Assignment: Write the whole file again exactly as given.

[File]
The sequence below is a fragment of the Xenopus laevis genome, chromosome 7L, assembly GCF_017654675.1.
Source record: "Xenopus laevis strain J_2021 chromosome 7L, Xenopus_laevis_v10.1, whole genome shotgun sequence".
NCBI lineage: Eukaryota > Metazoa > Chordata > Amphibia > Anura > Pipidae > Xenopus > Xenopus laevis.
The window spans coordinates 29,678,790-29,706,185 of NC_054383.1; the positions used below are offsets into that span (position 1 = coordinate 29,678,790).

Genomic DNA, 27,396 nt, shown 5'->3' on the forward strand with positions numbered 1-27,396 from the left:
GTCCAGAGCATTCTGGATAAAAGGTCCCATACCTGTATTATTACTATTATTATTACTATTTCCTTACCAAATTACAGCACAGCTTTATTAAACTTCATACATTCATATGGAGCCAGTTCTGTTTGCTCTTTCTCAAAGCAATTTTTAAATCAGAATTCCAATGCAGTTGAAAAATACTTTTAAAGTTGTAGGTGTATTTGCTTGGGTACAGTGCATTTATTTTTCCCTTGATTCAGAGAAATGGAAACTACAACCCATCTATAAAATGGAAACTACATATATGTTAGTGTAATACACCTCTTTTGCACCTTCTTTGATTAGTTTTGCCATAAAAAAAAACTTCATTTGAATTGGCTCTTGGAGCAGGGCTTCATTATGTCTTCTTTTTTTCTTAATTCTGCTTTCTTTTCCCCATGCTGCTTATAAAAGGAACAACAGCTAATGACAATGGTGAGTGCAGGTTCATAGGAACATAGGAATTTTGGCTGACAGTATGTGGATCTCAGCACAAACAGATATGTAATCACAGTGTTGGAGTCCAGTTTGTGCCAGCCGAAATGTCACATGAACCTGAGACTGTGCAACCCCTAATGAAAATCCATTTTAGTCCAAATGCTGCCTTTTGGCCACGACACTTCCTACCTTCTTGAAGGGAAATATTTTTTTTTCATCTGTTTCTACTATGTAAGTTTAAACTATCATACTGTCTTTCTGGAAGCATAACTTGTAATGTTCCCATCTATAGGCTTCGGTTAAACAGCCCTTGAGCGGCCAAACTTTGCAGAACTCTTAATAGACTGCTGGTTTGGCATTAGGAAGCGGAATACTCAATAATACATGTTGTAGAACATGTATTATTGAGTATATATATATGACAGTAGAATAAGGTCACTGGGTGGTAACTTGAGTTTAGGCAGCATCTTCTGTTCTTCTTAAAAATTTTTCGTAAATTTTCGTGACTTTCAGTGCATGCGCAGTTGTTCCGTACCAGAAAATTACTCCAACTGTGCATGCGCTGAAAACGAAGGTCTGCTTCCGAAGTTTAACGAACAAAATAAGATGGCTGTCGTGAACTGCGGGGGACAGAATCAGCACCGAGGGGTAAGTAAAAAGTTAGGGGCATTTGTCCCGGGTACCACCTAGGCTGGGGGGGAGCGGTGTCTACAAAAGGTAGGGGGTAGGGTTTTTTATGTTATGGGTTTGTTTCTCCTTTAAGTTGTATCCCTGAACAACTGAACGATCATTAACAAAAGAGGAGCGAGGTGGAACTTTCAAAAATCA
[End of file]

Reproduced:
The sequence below is a fragment of the Xenopus laevis genome, chromosome 7L, assembly GCF_017654675.1.
Source record: "Xenopus laevis strain J_2021 chromosome 7L, Xenopus_laevis_v10.1, whole genome shotgun sequence".
NCBI lineage: Eukaryota > Metazoa > Chordata > Amphibia > Anura > Pipidae > Xenopus > Xenopus laevis.
The window spans coordinates 29,678,790-29,706,185 of NC_054383.1; the positions used below are offsets into that span (position 1 = coordinate 29,678,790).

Genomic DNA, 27,396 nt, shown 5'->3' on the forward strand with positions numbered 1-27,396 from the left:
GTCCAGAGCATTCTGGATAAAAGGTCCCATACCTGTATTATTACTATTATTATTACTATTTCCTTACCAAATTACAGCACAGCTTTATTAAACTTCATACATTCATATGGAGCCAGTTCTGTTTGCTCTTTCTCAAAGCAATTTTTAAATCAGAATTCCAATGCAGTTGAAAAATACTTTTAAAGTTGTAGGTGTATTTGCTTGGGTACAGTGCATTTATTTTTCCCTTGATTCAGAGAAATGGAAACTACAACCCATCTATAAAATGGAAACTACATATATGTTAGTGTAATACACCTCTTTTGCACCTTCTTTGATTAGTTTTGCCATAAAAAAAAACTTCATTTGAATTGGCTCTTGGAGCAGGGCTTCATTATGTCTTCTTTTTTTCTTAATTCTGCTTTCTTTTCCCCATGCTGCTTATAAAAGGAACAACAGCTAATGACAATGGTGAGTGCAGGTTCATAGGAACATAGGAATTTTGGCTGACAGTATGTGGATCTCAGCACAAACAGATATGTAATCACAGTGTTGGAGTCCAGTTTGTGCCAGCCGAAATGTCACATGAACCTGAGACTGTGCAACCCCTAATGAAAATCCATTTTAGTCCAAATGCTGCCTTTTGGCCACGACACTTCCTACCTTCTTGAAGGGAAATATTTTTTTTTCATCTGTTTCTACTATGTAAGTTTAAACTATCATACTGTCTTTCTGGAAGCATAACTTGTAATGTTCCCATCTATAGGCTTCGGTTAAACAGCCCTTGAGCGGCCAAACTTTGCAGAACTCTTAATAGACTGCTGGTTTGGCATTAGGAAGCGGAATACTCAATAATACATGTTGTAGAACATGTATTATTGAGTATATATATATGACAGTAGAATAAGGTCACTGGGTGGTAACTTGAGTTTAGGCAGCATCTTCTGTTCTTCTTAAAAATTTTTCGTAAATTTTCGTGACTTTCAGTGCATGCGCAGTTGTTCCGTACCAGAAAATTACTCCAACTGTGCATGCGCTGAAAACGAAGGTCTGCTTCCGAAGTTTAACGAACAAAATAAGATGGCTGTCGTGAACTGCGGGGGACAGAATCAGCACCGAGGGGTAAGTAAAAAGTTAGGGGCATTTGTCCCGGGTACCACCTAGGCTGGGGGGGAGCGGTGTCTACAAAAGGTAGGGGGTAGGGTTTTTTATGTTATGGGTTTGTTTCTCCTTTAAGTTGTATCCCTGAACAACTGAACGATCATTAACAAAAGAGGAGCGAGGTGGAACTTTCAAAAATCA